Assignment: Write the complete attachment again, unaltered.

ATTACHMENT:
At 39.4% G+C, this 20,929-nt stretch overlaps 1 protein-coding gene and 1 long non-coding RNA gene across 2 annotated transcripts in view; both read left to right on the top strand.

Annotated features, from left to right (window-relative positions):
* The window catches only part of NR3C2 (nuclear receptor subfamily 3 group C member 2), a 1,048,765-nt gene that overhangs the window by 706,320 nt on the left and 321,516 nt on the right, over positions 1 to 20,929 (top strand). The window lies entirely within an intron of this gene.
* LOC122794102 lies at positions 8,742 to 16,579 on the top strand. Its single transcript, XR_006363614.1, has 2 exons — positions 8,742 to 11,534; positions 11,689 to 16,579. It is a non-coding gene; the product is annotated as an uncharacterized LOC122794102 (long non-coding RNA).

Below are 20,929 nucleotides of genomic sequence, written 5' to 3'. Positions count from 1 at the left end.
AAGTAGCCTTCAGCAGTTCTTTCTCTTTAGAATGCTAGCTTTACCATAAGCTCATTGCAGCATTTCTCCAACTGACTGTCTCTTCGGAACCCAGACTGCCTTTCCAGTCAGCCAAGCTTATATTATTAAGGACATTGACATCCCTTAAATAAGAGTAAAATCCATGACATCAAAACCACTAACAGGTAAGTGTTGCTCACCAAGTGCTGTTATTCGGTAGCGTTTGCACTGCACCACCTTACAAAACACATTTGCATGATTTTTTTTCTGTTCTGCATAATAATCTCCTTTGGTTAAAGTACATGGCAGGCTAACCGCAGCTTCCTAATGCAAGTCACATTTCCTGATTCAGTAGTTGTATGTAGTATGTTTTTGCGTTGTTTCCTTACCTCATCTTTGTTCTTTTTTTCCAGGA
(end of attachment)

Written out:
At 39.4% G+C, this 20,929-nt stretch overlaps 1 protein-coding gene and 1 long non-coding RNA gene across 2 annotated transcripts in view; both read left to right on the top strand.

Annotated features, from left to right (window-relative positions):
* The window catches only part of NR3C2 (nuclear receptor subfamily 3 group C member 2), a 1,048,765-nt gene that overhangs the window by 706,320 nt on the left and 321,516 nt on the right, over positions 1 to 20,929 (top strand). The window lies entirely within an intron of this gene.
* LOC122794102 lies at positions 8,742 to 16,579 on the top strand. Its single transcript, XR_006363614.1, has 2 exons — positions 8,742 to 11,534; positions 11,689 to 16,579. It is a non-coding gene; the product is annotated as an uncharacterized LOC122794102 (long non-coding RNA).

Below are 20,929 nucleotides of genomic sequence, written 5' to 3'. Positions count from 1 at the left end.
AAGTAGCCTTCAGCAGTTCTTTCTCTTTAGAATGCTAGCTTTACCATAAGCTCATTGCAGCATTTCTCCAACTGACTGTCTCTTCGGAACCCAGACTGCCTTTCCAGTCAGCCAAGCTTATATTATTAAGGACATTGACATCCCTTAAATAAGAGTAAAATCCATGACATCAAAACCACTAACAGGTAAGTGTTGCTCACCAAGTGCTGTTATTCGGTAGCGTTTGCACTGCACCACCTTACAAAACACATTTGCATGATTTTTTTTCTGTTCTGCATAATAATCTCCTTTGGTTAAAGTACATGGCAGGCTAACCGCAGCTTCCTAATGCAAGTCACATTTCCTGATTCAGTAGTTGTATGTAGTATGTTTTTGCGTTGTTTCCTTACCTCATCTTTGTTCTTTTTTTCCAGGA